Saturday, April 18, 2009

The Sounds and the Succulents

In a recent class at the Great Outdoors, Dave Mix, with Pacific Home & Garden, taught us how to put together container pots for patio gardens. I chose to do a bowl of succulents, and with the addition of just a few more accent stones, it will be finished – or as finished as any gardening project ever is. In a land where water is increasingly precious, finding beauty in native, low-moisture varieties is such a joy.

My new little friends include hens and chicks, sedum, santolina, and baby toes. As I poked these little gems into the soil, I was struck by all the different colors from the succulent garden and out into our yard – the soft, silvery lambs ear to the dark Mexican heather fronds to the crimson tips on the dragon’s blood sedum. There are more variations of green here than on all the local paint-mart chips combined.

Succulents survive by retaining water (something I do after two margaritas and several baskets of chips). They send the message: “Set me in the sun and leave me alone. I’m tough, I can take it. I can get by on just a little. Let me be.”

Of course, I’m suspicious about such neglect. It’s hard for me to respect their wishes and not over-water them. Even my hovering is cutting off their sunshine. I’m learning to leave them alone – and am grateful that you don’t have to deadhead a cactus.

At the seminar, Dave also taught us how to listen to our pots by patting and ringing them somewhat like a toning bowl. When a pot is cracked, it makes a funny thud next to an un-cracked one, and you can detect even a hairline fracture. So now this crackpot knows how to spot a cracked pot.

Toning and the use of sound have long been studied for their healing effects on the body. We enjoy the constant gurgle of a fountain and waterfall in our koi pond, as the fish dip and slip among the reeds cruising toward their next slow mosquito meal. The sound of the water draws down our shoulders and floats away the day’s cares. Nightly it call us out to the patio where we dip in our fingertips to check the temperature, still too cool for the lily pads to rise.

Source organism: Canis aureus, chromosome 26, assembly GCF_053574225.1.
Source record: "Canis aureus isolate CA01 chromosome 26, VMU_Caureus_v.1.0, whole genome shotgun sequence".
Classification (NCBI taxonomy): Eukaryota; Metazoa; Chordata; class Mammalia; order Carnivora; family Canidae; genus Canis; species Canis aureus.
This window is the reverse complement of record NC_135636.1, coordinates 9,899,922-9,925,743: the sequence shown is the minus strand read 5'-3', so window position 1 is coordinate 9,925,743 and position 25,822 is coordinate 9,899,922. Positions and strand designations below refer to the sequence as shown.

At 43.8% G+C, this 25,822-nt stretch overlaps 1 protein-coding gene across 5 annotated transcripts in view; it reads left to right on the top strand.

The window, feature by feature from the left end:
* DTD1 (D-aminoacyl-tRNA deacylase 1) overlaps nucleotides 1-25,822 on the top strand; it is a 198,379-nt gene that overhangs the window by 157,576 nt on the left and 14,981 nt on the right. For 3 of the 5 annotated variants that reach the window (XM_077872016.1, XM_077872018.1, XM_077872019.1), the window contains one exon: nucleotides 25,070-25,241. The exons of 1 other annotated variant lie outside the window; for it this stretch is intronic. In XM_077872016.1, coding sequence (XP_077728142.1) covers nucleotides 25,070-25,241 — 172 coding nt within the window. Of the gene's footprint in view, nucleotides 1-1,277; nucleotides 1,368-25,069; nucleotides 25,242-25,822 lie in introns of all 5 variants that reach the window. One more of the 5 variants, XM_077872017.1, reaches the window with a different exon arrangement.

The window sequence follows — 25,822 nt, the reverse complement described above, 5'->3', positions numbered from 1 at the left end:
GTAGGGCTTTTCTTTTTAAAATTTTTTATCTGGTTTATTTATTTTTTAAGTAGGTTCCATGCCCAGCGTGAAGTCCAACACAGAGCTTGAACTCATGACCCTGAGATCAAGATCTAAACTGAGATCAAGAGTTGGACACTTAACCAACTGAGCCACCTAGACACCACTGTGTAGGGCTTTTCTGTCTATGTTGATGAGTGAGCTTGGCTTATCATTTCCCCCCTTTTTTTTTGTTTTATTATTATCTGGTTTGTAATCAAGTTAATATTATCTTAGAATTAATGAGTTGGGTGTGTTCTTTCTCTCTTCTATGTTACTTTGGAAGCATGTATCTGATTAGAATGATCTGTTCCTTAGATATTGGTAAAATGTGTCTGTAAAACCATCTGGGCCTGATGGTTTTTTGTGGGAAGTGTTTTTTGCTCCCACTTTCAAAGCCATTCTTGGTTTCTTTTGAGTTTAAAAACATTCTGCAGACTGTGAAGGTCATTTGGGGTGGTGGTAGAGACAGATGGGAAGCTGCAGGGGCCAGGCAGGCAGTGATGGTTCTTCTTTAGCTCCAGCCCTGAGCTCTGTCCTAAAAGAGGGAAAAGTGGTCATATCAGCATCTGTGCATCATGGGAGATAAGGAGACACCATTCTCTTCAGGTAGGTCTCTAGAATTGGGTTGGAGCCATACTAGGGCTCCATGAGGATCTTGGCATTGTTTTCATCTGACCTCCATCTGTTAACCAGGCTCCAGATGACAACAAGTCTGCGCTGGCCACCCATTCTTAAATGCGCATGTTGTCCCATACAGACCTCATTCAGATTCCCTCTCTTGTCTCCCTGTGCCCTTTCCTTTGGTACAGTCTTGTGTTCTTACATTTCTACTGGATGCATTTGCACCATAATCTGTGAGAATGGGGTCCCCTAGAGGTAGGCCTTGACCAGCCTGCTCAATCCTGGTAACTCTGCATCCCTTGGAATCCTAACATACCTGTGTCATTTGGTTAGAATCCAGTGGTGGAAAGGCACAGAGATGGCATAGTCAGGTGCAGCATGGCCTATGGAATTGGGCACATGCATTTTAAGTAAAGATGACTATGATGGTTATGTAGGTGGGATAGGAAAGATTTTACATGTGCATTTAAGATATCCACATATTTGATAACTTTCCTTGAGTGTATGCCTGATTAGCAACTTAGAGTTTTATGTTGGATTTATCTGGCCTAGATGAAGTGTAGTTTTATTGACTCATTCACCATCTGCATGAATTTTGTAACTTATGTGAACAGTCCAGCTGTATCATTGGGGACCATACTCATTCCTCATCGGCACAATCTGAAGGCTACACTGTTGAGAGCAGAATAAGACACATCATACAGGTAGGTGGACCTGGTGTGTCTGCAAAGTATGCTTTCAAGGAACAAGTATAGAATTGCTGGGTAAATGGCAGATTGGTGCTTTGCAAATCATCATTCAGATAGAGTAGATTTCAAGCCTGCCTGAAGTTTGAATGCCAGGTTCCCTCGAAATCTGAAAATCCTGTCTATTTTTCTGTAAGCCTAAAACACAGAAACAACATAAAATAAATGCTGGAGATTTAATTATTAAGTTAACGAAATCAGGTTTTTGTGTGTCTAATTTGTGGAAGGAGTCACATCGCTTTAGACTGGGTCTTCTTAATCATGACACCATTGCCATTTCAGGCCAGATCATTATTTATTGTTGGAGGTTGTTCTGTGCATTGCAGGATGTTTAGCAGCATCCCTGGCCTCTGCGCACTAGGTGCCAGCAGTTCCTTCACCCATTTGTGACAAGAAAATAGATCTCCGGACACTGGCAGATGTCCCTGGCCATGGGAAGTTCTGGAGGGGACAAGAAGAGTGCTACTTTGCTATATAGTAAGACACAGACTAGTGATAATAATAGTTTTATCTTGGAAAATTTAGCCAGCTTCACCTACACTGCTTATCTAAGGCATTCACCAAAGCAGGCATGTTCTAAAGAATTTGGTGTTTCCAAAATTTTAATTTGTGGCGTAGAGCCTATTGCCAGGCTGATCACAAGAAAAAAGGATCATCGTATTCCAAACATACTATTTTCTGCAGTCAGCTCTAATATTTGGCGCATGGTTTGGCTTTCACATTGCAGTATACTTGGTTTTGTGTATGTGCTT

These days, the flow and gurgle of lively conversation with good friends and family keeps me sustained. I’m comfortable working alone and can enjoy long hours in solitude, but it’s an oasis when we gather and share laughter and stories. It seems more important than ever that we simply stop and together witness our lives, in sunshine and in shadow.

Where is your oasis? Have you paid attention to the sounds you love today? What are they? Notice what brings you contentment and allow it into your life each day.

In the meantime, if you ring my doorbell and I don’t answer, I’m just out back – ignoring the cactus and watching for the lily pads to rise.

Great Outdoors:
Pacific Home & Garden:

1 comment:

  1. Your thoughts make a direct connection to my present state--physically and mentally. For nine days I've been in Sparta, NC with my husband, working on the construction of our retirement home in the mountains. The first few days I went with him to the site, but when it got hectic, I got out of the way, and stayed put in the motel room. Me, the laptop, and books. No cooking or cleaning. Just free, quiet time. Heavenly time.

    I've put aside worries of all the mail piling up back home and am sinking into the luxury of uninterrupted hours for creating. I've fine tuned my novel, (yet again) sent out a batch of agent queries, and am reading, reading, reading.

    By mid afternoon I'm ready for a walk to the local coffee shop, where I drink French roast and talk with the locals. Instead of being a Chatty Kathy after all the hours of quiet, I am mellow--at peace--refreshed.

    What's my oasis? Silence. Whether it be tucked away at anchor in an island cove, or holed up in a motel room in Sparta, NC., I crave the hours of silence that allow me exhale, refocus, and create.